A hangover refers to a set of symptoms that occur as a consequence of drinking too much. Typical symptoms include fatigue, weakness, thirst, headache, muscle aches, nausea, stomach pain, vertigo, sensitivity to light and sound, anxiety, irritability, sweating, and increased blood pressure. A hangover can vary from person to person.
A hangover refers to a set of symptoms that occur as a consequence of drinking too much alcohol. Typical symptoms include fatigue, weakness, thirst, headache, muscle aches, nausea, stomach pain, vertigo, sensitivity to light and sound, anxiety, irritability, sweating, and increased blood pressure. A hangover can vary from person to person.
Alcohol is not the only substance that produce hangover
Alcohol is the main culprit in a hangover, but other components of alcoholic beverages might contribute to hangover symptoms or make a hangover worse.
- Congeners are compounds, other than ethyl alcohol, that are produced during fermentation. These substances contribute to the taste and smell of alcoholic beverages. Darker spirits, such as bourbon, which tend to have higher levels of congeners than clear spirits, could worsen hangover symptoms for some people.
- Sulfites are compounds that are added to wine as preservatives. People who have a sensitivity to sulfites may experience a headache after drinking wine.
What Causes Hangover Symptoms?
A number of factors can contribute to hangovers:
- Mild dehydration: Alcohol suppresses the release of vasopressin, a hormone produced by the brain that sends signals to the kidneys causing them to retain fluid. As a result, alcohol increases urination and excess loss of fluids. The mild dehydration that results likely contributes to hangover symptoms such as thirst, fatigue, and a headache.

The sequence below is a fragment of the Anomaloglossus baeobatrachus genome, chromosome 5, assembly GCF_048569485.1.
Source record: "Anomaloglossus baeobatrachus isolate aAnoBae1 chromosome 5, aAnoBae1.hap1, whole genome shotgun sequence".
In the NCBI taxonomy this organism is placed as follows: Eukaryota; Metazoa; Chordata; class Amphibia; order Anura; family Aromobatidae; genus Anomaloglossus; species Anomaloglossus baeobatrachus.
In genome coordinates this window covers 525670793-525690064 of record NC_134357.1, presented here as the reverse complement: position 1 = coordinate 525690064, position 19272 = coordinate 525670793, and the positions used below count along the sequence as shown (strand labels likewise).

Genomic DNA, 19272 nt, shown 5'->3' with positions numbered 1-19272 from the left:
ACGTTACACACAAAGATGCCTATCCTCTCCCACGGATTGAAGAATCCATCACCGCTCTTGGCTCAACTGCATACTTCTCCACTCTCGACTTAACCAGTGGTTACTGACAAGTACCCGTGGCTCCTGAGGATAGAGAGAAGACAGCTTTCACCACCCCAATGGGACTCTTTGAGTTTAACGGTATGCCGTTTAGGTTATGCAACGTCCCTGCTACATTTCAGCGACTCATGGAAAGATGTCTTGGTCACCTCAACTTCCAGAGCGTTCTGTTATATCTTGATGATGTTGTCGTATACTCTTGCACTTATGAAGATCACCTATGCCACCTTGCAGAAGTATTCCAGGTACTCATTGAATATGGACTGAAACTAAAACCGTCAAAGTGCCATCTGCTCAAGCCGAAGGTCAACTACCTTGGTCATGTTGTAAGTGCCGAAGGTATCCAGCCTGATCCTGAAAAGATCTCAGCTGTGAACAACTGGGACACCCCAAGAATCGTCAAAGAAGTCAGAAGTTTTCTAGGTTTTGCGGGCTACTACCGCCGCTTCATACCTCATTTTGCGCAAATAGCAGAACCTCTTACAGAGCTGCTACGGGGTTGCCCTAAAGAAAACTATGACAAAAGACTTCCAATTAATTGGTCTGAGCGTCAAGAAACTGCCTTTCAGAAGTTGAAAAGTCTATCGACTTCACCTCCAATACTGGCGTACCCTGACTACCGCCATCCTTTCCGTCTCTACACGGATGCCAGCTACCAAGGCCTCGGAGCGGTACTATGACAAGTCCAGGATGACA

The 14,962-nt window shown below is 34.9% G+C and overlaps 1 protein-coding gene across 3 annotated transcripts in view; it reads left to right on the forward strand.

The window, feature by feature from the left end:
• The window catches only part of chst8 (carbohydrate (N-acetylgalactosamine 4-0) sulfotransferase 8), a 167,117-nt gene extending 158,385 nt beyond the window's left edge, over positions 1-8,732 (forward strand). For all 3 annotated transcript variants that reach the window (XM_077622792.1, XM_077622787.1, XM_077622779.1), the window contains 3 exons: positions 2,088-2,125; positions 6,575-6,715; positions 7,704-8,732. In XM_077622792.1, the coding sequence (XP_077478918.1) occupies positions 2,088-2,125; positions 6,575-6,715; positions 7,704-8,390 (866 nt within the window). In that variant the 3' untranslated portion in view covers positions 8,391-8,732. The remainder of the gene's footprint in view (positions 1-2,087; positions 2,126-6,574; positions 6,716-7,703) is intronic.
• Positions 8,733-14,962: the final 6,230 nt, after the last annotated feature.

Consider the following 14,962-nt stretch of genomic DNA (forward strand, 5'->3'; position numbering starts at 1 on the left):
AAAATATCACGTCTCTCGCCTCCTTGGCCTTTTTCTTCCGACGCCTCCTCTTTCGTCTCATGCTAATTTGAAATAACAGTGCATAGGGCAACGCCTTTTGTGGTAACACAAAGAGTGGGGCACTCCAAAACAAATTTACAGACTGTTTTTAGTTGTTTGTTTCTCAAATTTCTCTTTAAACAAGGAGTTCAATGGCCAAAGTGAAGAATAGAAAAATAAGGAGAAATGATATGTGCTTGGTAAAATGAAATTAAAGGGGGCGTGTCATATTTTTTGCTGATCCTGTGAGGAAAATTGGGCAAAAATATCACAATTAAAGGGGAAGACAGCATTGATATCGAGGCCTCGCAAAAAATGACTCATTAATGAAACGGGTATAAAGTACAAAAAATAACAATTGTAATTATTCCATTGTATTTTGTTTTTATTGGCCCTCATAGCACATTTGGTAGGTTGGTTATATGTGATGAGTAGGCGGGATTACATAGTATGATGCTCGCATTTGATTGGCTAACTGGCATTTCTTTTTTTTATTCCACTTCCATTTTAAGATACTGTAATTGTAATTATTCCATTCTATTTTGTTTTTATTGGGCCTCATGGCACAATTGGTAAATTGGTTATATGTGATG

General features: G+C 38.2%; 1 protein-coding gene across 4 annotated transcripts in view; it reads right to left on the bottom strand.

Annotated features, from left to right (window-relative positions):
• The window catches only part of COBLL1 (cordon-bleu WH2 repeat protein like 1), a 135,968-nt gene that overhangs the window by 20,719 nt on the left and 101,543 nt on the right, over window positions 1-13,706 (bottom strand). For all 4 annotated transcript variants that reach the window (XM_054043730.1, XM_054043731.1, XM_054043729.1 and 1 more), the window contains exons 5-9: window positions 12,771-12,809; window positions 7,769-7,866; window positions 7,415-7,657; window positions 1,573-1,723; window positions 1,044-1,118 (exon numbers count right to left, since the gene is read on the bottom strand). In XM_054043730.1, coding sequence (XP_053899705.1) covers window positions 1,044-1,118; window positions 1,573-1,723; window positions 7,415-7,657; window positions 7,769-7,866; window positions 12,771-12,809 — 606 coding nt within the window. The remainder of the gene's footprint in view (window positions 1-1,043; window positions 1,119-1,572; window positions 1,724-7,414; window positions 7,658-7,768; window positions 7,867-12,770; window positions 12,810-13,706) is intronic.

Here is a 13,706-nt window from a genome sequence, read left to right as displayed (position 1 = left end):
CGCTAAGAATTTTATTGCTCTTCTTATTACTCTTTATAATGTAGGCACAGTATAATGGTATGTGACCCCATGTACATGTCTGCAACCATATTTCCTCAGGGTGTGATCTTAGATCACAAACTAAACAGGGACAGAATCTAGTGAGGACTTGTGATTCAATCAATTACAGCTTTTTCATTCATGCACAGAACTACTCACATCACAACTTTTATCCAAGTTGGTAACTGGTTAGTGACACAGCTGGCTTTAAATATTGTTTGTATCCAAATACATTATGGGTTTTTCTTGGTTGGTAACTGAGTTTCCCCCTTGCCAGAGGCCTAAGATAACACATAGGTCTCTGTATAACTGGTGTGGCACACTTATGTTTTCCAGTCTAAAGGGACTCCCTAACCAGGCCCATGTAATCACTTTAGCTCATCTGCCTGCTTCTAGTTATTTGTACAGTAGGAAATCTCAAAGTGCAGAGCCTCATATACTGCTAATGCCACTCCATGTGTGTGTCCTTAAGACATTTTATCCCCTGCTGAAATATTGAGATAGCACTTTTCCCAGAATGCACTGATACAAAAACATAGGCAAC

- Disrupted sleep: People may fall asleep faster after drinking alcohol, but their sleep is fragmented, and they tend to wake up earlier. This contributes to fatigue, as well as lost productivity.
- Gastrointestinal irritation: Alcohol directly irritates the lining of the stomach and increases acid release. This can lead to nausea and stomach discomfort.
- Inflammation: Alcohol increases inflammation in the body. Inflammation contributes to the malaise that people feel when they are sick, so it may play a role in hangover symptoms as well.
- Acetaldehyde exposure: Alcohol metabolism, primarily by the liver, creates the compound acetaldehyde, a toxic, short-lived byproduct, which contributes to inflammation in the liver, pancreas, brain, gastrointestinal tract, and other organs.
- Mini-withdrawal: While drinking, individuals may feel calmer, more relaxed, and even euphoric, but the brain quickly adjusts to those positive effects as it tries to maintain balance. As a result, when the buzz wears off, people can feel more restless and anxious than before they drank.
Because individuals are so different, it is difficult to predict how many drinks will cause a hangover. Any time people drink to intoxication, there is a chance they could have a hangover the next day.
When Does a Hangover Peak and How Long Does It Last?
Hangover symptoms peak when the blood alcohol concentration in the body returns to about zero. The symptoms can last 24 hours or longer.
Are Hangovers Dangerous or Just Painful?
Hangovers can be both painful and dangerous. During a hangover, a person’s attention, decision-making, and muscle coordination can all be impaired. Also, the ability to perform important tasks, such as driving, operating machinery, or caring for others can be negatively affected.